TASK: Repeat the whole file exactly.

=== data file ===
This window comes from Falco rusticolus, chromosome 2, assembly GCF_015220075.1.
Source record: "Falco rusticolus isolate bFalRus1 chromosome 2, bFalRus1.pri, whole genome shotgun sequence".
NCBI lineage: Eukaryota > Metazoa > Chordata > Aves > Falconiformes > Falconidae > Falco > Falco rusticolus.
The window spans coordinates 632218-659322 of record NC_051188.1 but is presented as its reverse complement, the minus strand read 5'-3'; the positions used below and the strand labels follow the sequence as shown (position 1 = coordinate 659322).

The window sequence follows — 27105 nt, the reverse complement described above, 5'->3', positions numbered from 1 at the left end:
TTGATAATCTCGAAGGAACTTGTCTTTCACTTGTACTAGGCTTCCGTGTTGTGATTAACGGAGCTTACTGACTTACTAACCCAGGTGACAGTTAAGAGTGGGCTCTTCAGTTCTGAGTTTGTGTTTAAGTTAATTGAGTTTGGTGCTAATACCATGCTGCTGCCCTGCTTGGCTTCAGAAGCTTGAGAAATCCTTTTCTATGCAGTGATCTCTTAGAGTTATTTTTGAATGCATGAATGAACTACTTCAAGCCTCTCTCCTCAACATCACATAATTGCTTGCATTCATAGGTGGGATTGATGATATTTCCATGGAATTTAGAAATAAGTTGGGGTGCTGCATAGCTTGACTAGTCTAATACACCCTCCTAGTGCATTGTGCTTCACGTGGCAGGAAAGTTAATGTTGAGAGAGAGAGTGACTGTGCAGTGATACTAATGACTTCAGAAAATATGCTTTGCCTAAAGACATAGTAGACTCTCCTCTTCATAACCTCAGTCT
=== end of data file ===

This window comes from Falco rusticolus, chromosome 2, assembly GCF_015220075.1.
Source record: "Falco rusticolus isolate bFalRus1 chromosome 2, bFalRus1.pri, whole genome shotgun sequence".
NCBI lineage: Eukaryota > Metazoa > Chordata > Aves > Falconiformes > Falconidae > Falco > Falco rusticolus.
The window spans coordinates 632218-659322 of record NC_051188.1 but is presented as its reverse complement, the minus strand read 5'-3'; the positions used below and the strand labels follow the sequence as shown (position 1 = coordinate 659322).

The window sequence follows — 27105 nt, the reverse complement described above, 5'->3', positions numbered from 1 at the left end:
TTGATAATCTCGAAGGAACTTGTCTTTCACTTGTACTAGGCTTCCGTGTTGTGATTAACGGAGCTTACTGACTTACTAACCCAGGTGACAGTTAAGAGTGGGCTCTTCAGTTCTGAGTTTGTGTTTAAGTTAATTGAGTTTGGTGCTAATACCATGCTGCTGCCCTGCTTGGCTTCAGAAGCTTGAGAAATCCTTTTCTATGCAGTGATCTCTTAGAGTTATTTTTGAATGCATGAATGAACTACTTCAAGCCTCTCTCCTCAACATCACATAATTGCTTGCATTCATAGGTGGGATTGATGATATTTCCATGGAATTTAGAAATAAGTTGGGGTGCTGCATAGCTTGACTAGTCTAATACACCCTCCTAGTGCATTGTGCTTCACGTGGCAGGAAAGTTAATGTTGAGAGAGAGAGTGACTGTGCAGTGATACTAATGACTTCAGAAAATATGCTTTGCCTAAAGACATAGTAGACTCTCCTCTTCATAACCTCAGTCT